Attorney General sues small Missouri town for 'taxation' by traffic citation – The Georgia Virtue

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(The Center Square) – Missouri Attorney General Eric Schmitt on Friday filed a lawsuit against the city of Moscow Mills for violating state laws prohibiting quotas for traffic tickets.
“Missourians should not be treated as cash cows to fill municipal coffers,” Schmitt said in a statement announcing the suit. “When I was in the State Senate, I led efforts to pass Senate Bill 5 to ensure that citizens are not being treated as ATMs and to end the practice of taxation by citation. Now, as Missouri’s Attorney General, I’m trusted with enforcing those laws. Requiring the brave men and women of law enforcement to focus on driving municipal revenue rather than public safety is against the law.
The 10-page suit, filed in the 45th Judicial Circuit Court in Lincoln County, asks for a preliminary and permanent injunction prohibiting Moscow Mills from enforcing a traffic ticket quota. The town of 2,500 is about 3.1 square miles. The four-lane U.S. Highway 61 runs through the town, about 50 miles northwest of St. Louis.
2016 Missouri law prohibits ordering or suggesting to an employee of a political subdivision to issue a certain number of traffic citations on a daily, weekly, monthly, quarterly, yearly or other basis. It also prohibits any other quota or requirement for the employee to increase the number of traffic citations they are currently issuing. The offense is a class A misdemeanor. The law was part of a legislative effort to address municipal laws and policing after the Ferguson protests in 2014.
The lawsuit states the City of Moscow Mills and its police department created a “traffic enforcement officer” in 2013. The petition states it was created as a volunteer position and later became a part-time position “under the assumption it would pay for its own salary with ticket citation revenue.”
Chief Terry Foster, in his 14th year with the Moscow Mills Police Department, gave instructions to the traffic enforcement officer to write at least 10 citations per day and the remaining officers to write a minimum of five tickets per month, according to the suit. It also stated Foster instructed the traffic enforcement officer to write 160 citations per month, excluding December and January, to annually secure $160,000 in court citation revenue.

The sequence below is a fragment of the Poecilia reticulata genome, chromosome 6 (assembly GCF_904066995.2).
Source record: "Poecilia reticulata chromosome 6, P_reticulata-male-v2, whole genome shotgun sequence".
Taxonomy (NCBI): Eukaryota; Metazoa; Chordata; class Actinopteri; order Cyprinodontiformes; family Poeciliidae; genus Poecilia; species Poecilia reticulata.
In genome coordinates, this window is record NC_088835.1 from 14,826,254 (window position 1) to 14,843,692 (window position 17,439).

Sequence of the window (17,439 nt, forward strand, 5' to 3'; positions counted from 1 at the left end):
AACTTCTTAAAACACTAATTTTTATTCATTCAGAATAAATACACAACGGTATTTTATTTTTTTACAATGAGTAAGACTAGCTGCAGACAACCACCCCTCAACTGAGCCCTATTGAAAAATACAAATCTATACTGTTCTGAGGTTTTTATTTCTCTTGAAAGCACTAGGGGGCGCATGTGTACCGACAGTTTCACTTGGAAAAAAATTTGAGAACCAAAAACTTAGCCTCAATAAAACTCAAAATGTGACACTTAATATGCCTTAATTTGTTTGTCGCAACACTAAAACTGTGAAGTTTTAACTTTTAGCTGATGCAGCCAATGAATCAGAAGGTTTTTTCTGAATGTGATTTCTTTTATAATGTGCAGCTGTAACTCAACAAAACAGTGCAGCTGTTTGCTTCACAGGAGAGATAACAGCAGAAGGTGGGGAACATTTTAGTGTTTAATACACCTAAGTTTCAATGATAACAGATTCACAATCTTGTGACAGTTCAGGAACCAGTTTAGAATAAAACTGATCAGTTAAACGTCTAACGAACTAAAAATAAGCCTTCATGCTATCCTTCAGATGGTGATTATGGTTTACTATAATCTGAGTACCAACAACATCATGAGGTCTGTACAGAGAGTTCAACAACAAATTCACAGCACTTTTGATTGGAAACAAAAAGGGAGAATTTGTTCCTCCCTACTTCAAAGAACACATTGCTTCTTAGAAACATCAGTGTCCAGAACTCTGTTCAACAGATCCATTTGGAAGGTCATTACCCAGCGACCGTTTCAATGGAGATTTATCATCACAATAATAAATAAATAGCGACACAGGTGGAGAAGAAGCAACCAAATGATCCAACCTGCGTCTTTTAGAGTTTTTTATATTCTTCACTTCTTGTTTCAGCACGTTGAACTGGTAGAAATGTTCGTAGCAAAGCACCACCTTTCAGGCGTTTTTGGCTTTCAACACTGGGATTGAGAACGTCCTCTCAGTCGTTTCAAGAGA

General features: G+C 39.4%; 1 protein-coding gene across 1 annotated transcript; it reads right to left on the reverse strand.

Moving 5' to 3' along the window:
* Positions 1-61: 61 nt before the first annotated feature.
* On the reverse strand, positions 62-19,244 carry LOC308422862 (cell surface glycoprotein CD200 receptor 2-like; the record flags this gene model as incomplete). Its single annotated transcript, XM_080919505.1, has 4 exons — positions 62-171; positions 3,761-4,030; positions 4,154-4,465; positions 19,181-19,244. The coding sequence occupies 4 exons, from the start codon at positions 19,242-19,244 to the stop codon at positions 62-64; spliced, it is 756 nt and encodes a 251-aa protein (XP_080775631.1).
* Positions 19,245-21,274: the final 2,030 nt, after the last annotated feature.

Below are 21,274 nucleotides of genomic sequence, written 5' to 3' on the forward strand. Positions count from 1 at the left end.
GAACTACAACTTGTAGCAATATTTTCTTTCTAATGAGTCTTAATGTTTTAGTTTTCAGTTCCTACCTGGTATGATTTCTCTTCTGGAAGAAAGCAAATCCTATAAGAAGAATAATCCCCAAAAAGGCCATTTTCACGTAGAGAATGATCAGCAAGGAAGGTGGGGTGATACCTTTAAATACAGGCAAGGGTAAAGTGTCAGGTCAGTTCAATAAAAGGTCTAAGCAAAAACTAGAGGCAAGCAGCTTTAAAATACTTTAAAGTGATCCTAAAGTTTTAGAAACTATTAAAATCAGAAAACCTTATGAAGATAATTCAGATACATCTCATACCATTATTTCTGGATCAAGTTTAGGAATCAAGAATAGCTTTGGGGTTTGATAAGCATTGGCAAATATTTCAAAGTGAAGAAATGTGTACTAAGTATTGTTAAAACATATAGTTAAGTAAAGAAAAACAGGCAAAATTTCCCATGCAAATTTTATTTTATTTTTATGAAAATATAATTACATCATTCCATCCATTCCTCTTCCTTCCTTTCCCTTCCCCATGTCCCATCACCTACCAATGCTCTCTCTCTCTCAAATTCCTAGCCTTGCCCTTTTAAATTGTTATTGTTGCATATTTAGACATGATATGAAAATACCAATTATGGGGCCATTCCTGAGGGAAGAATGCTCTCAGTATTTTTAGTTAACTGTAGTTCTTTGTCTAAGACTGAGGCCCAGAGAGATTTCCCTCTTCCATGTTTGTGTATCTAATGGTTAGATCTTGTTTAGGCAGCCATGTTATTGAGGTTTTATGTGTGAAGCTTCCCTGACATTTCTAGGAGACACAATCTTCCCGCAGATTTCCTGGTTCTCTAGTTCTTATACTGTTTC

The Moscow Mills 2021 budget showed a budget of $160,000 in court fine revenue, 14% of the city’s total revenue. The budget document also showed court fine revenues of $124,306.90 in 2018 and $154,507.50 in 2019, about 13% of the city’s total revenue. Court fine revenue was $105,324 during the first 10 months of 2020, about 10% of its revenue. The Moscow Mills website names seven officers currently on its police force. 
The suit claims Foster:
The petition claims an officer notified Foster of the Missouri laws prohibiting quotas of traffic tickets and the department’s policy manual referenced the laws.
Foster pressured senior officers to coach newer officers to issue a certain number of traffic citations “to provide him with potential legal defenses if his quota scheme were ever to be exposed because he believes Missouri law precludes him from encouraging such action himself,” according to the suit. Foster allegedly discussed the implications of violating the traffic ticket quota law with city leaders and was reassured there would be no employment repercussions for him if he was found guilty of violating the statutes.
The suit alleges an officer approached Moscow Mills Mayor Patrick Flannigan to discuss concerns about the ticket quota. The petition states Foster learned the officer met with Flannigan, the chief said, “one way or another, [this officer] is [explicative] gone.”
Two weeks later, the petition states Foster terminated the officer’s employment.
The Moscow Mills’ Facebook page stated Foster has a bachelor’s and master’s degree in criminal justice administration from Lindenwood University. He is first vice president of the Missouri Police Chief’s Association.
In addition to requesting preliminary relief and a permanent end to the city’s practice in the matter, the suit requests court costs and reasonable attorney’s fees incurred and additional relief as this court deems just and proper.
Phone and email messages to Foster and Flannigan on Friday weren’t immediately returned.
“We cannot reach our full potential without the support and trust of our community,” Foster wrote in a letter on the department’s webpage. “It is only with that support that we are able to provide the best possible service given the resources available while being good stewards of the public funds that enable us to exist.”
By Joe Mueller | The Center Square

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